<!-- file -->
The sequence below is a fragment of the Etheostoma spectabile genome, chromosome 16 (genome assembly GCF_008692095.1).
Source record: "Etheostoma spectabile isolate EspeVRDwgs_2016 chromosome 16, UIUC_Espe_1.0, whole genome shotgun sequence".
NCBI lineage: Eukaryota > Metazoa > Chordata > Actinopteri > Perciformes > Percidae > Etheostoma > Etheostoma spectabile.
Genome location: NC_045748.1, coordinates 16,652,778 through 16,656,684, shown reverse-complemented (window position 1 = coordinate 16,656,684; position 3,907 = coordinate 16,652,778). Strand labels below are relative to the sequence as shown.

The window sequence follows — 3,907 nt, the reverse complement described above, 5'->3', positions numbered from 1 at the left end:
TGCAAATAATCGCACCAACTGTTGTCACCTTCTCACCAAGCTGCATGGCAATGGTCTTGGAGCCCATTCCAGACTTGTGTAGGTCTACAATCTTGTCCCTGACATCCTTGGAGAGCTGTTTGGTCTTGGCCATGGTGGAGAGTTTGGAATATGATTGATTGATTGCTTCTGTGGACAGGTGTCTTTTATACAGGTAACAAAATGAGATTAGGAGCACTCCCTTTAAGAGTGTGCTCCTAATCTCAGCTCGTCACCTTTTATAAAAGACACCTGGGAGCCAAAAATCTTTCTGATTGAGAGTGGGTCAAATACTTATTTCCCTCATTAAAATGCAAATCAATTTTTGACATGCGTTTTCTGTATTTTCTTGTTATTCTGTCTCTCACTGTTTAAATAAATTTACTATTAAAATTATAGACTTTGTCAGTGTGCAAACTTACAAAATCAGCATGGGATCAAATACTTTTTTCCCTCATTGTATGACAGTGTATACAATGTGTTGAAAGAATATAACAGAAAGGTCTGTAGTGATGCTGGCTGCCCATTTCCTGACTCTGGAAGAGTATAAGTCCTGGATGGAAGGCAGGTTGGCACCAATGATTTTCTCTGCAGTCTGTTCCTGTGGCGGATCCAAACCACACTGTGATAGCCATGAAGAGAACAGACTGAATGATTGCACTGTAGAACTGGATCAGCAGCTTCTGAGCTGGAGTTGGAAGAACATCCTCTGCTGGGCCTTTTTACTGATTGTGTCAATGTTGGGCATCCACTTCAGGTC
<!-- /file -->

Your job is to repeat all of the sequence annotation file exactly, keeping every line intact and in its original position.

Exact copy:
The sequence below is a fragment of the Etheostoma spectabile genome, chromosome 16 (genome assembly GCF_008692095.1).
Source record: "Etheostoma spectabile isolate EspeVRDwgs_2016 chromosome 16, UIUC_Espe_1.0, whole genome shotgun sequence".
NCBI lineage: Eukaryota > Metazoa > Chordata > Actinopteri > Perciformes > Percidae > Etheostoma > Etheostoma spectabile.
Genome location: NC_045748.1, coordinates 16,652,778 through 16,656,684, shown reverse-complemented (window position 1 = coordinate 16,656,684; position 3,907 = coordinate 16,652,778). Strand labels below are relative to the sequence as shown.

The window sequence follows — 3,907 nt, the reverse complement described above, 5'->3', positions numbered from 1 at the left end:
TGCAAATAATCGCACCAACTGTTGTCACCTTCTCACCAAGCTGCATGGCAATGGTCTTGGAGCCCATTCCAGACTTGTGTAGGTCTACAATCTTGTCCCTGACATCCTTGGAGAGCTGTTTGGTCTTGGCCATGGTGGAGAGTTTGGAATATGATTGATTGATTGCTTCTGTGGACAGGTGTCTTTTATACAGGTAACAAAATGAGATTAGGAGCACTCCCTTTAAGAGTGTGCTCCTAATCTCAGCTCGTCACCTTTTATAAAAGACACCTGGGAGCCAAAAATCTTTCTGATTGAGAGTGGGTCAAATACTTATTTCCCTCATTAAAATGCAAATCAATTTTTGACATGCGTTTTCTGTATTTTCTTGTTATTCTGTCTCTCACTGTTTAAATAAATTTACTATTAAAATTATAGACTTTGTCAGTGTGCAAACTTACAAAATCAGCATGGGATCAAATACTTTTTTCCCTCATTGTATGACAGTGTATACAATGTGTTGAAAGAATATAACAGAAAGGTCTGTAGTGATGCTGGCTGCCCATTTCCTGACTCTGGAAGAGTATAAGTCCTGGATGGAAGGCAGGTTGGCACCAATGATTTTCTCTGCAGTCTGTTCCTGTGGCGGATCCAAACCACACTGTGATAGCCATGAAGAGAACAGACTGAATGATTGCACTGTAGAACTGGATCAGCAGCTTCTGAGCTGGAGTTGGAAGAACATCCTCTGCTGGGCCTTTTTACTGATTGTGTCAATGTTGGGCATCCACTTCAGGTC